The first tool is a status of the battlefield tool. What you do is to look at five “battlefields” and you estimate your current situation. The five battlefields are:-

  • Political
  • Economic
  • Emotional
  • Relationship
  • Solution

Let’s look at them one by one:-

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Chapter 5.4.1 Managing Opportunities – Part 2

“Is this a company we want to do business with?”, should be easy. If your company is not a credible supplier then you should not be bidding. The proof statements about your company should be freely available (Market Position statements from Marketing, Annual Reports, etc.). This fundamental requirement does however still trip up even the best salespeople. Government contracts are often a good example of this. There may be unclear barriers to doing business. In some countries you can only do business with government if you are on a pre-qualified list of approved companies, or if you are willing to pay a huge bond, or if you are owned by locals, there are many forms of subtle protection. Occasionally the market throws up its own “fashionable” barriers to doing business. I remember in the early 2000’s there were a handful of “cool” Internet specialist companies. Their offices had Star Wars puppets hung from the ceiling; there were pool tables in common areas. If a company was developing a website they hired these bearded and sandal wearing consultants and ignored IBM and Accenture. Ten years later I cannot even remember their names, IBM and Accenture roll on but they illustrate the point I am making. Make sure you are not wasting your time, apply the three basic questions, including “Are we a company the customer would like to do business with?”.

“Are there any reasons why we cannot go forward with this proposal?” This question is a real horror show. This question is the blow from left field that can floor the most professional sales campaign. There are some obvious issues like during the course of the buying / selling cycle all parties lose sight of affordability. The requirements scope becomes too big, the budget is too small. You should keep your attention on this one, but some of the reasons that have happened to me have been:-

  • Citibank underwent a global reorganization (into Consumer / Investment and Corporate Banking) while my proposal was going through approval. The user department that was recommending my proposal was split in two!! Aaaaargh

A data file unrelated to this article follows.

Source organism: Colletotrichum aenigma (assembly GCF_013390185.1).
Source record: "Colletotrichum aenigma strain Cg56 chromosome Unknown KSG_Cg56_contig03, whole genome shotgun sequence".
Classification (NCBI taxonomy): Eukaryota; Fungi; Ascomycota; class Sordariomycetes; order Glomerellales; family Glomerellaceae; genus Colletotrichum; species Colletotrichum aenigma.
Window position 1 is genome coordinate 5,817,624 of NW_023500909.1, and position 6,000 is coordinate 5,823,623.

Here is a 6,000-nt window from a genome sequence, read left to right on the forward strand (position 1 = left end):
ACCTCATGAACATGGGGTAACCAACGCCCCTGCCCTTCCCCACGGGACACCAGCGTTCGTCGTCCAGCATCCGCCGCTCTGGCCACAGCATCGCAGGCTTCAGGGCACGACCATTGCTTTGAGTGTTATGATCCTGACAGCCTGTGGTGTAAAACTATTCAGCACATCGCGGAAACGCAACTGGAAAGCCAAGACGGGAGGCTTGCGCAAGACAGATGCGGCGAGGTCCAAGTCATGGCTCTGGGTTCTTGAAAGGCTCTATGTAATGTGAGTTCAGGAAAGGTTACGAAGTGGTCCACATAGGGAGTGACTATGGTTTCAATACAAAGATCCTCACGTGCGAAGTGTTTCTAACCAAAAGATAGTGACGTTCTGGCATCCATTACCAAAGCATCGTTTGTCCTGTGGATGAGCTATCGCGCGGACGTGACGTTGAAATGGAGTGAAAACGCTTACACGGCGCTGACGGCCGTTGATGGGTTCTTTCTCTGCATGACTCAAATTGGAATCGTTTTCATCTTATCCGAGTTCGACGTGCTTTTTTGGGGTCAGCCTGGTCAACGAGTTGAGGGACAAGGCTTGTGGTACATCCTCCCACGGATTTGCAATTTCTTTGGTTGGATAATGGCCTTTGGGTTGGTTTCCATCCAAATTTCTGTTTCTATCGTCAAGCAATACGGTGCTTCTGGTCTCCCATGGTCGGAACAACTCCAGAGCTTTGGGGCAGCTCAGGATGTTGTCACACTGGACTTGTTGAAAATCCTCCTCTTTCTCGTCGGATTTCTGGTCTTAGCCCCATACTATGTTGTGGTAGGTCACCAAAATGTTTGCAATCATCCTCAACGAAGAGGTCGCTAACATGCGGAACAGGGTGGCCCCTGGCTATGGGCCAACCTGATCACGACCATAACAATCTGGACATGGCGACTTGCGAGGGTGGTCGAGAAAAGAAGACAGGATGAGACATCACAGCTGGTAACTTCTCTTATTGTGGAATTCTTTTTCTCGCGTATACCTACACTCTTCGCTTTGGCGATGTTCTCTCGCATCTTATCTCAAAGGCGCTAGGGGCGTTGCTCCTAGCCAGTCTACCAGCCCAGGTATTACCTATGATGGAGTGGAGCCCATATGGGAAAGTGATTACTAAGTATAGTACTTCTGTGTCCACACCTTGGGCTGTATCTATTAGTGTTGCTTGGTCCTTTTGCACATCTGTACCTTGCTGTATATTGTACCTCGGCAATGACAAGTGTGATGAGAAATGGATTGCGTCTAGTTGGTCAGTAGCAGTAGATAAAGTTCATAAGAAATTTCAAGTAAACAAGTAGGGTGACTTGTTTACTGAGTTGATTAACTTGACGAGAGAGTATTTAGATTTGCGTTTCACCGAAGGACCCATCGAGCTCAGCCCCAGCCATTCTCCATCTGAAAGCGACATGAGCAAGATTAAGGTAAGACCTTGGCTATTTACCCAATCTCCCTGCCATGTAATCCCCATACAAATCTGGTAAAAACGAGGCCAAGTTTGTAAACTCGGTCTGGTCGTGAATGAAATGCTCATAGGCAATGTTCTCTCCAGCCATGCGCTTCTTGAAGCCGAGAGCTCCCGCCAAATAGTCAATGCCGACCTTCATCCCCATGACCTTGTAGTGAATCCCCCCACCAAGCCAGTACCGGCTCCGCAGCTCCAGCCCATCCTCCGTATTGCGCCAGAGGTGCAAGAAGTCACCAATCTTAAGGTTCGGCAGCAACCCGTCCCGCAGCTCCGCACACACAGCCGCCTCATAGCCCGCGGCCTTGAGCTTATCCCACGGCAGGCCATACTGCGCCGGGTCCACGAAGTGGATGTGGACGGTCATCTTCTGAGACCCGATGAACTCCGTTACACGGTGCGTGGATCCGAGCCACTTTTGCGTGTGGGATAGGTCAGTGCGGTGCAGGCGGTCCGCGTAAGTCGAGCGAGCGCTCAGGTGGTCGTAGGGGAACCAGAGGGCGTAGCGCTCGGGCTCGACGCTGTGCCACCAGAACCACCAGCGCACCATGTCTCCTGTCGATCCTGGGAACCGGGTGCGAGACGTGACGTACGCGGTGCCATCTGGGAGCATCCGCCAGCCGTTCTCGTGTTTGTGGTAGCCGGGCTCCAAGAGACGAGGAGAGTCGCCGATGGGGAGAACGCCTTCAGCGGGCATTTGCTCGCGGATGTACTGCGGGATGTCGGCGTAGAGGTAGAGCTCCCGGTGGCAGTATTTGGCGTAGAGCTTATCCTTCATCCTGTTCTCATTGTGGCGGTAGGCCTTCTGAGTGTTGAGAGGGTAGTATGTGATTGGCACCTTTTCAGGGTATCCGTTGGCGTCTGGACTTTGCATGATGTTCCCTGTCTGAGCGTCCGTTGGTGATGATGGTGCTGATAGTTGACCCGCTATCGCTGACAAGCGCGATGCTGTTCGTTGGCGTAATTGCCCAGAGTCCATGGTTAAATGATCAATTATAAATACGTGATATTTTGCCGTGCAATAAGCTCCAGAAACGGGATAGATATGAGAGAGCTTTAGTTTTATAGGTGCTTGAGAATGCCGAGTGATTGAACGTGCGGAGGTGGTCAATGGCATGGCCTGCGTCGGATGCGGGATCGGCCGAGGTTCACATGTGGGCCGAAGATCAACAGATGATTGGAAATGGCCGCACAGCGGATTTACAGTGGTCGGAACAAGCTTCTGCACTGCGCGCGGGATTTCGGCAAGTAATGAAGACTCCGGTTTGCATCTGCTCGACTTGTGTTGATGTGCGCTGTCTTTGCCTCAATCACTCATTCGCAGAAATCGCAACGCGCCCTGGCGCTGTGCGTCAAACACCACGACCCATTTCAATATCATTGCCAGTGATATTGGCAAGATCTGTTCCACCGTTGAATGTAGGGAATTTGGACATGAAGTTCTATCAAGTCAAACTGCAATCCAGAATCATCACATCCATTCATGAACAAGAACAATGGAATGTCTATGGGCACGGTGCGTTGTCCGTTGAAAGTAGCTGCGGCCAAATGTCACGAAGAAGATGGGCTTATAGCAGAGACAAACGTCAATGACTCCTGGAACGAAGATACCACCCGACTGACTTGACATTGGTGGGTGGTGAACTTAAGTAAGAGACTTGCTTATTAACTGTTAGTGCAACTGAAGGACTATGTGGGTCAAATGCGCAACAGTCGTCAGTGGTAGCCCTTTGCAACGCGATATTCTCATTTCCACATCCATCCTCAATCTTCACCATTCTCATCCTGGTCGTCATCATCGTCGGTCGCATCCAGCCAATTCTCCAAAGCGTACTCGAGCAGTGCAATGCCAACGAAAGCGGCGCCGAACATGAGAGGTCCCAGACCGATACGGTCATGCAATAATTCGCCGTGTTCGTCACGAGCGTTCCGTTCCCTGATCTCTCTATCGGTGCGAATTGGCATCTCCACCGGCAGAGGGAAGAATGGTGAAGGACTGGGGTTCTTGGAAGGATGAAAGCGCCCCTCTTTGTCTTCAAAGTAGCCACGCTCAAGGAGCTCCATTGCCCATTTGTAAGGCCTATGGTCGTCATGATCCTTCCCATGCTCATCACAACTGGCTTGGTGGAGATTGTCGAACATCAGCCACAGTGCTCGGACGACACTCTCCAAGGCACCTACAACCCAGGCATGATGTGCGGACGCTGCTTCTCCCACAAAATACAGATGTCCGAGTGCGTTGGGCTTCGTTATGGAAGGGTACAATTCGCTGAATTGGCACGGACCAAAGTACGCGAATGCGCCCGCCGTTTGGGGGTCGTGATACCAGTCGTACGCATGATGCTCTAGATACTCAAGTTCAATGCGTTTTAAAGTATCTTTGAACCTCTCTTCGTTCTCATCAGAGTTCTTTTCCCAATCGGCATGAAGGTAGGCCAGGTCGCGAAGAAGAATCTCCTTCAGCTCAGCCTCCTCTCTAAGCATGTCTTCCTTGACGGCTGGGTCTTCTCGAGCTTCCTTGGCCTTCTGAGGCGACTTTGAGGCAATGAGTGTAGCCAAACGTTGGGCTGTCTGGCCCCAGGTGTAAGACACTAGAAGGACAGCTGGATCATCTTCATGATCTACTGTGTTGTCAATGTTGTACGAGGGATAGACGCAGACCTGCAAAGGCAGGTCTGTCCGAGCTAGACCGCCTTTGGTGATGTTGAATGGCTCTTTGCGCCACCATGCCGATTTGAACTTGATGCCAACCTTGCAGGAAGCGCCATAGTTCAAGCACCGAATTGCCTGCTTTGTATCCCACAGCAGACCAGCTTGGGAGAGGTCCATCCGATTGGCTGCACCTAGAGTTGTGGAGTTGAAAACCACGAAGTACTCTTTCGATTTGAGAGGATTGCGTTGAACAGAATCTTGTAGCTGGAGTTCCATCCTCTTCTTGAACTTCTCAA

• The Decision Maker – resigned, all projects put into a Hold & Review process from which it never emerged (the urban myth of the Decision Maker died has never happened to me, but I am sure it has happened to someone)

You get the idea. One of the UK’s Prime Ministers Harold Macmillan was asked in an interview what was the most difficult aspect of being Prime Minister, his reply was the wise comment “Events, dear boy, events.”. It is part of the Human Condition as it affects salespeople that even the best proposals do not always go ahead. As a rule of thumb I always tell my sales colleagues to have three or four times more deals that they are working on than they think they need to make their quota. You will win one, lose one, one will get delayed and one will just go away.

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Chapter 5.4 Managing Opportunities – Part 1

  • Selling A Solution to the Customers Requirement

If you emerge from the Requirements Gathering phase with a viable solution then you are into the phase where you present the solution and proposal to the client. Again larger companies will have formal processes at this stage, but formal or informal process the skills required are the same.

Most sales campaigns have two ways of presenting back to the customer the solution to his requirements. A written proposal and a Powerpoint Presentation; 80% of the key content is common to both. The differences are about conventions and I will summarise them later.

What is common to both is the content that should form a compelling set of reasons to do business with you. What are the compelling reasons for doing business with you? Generally there are three tests that a customer applies to a vendor proposal and you should apply them to your proposal before giving it to the customer:-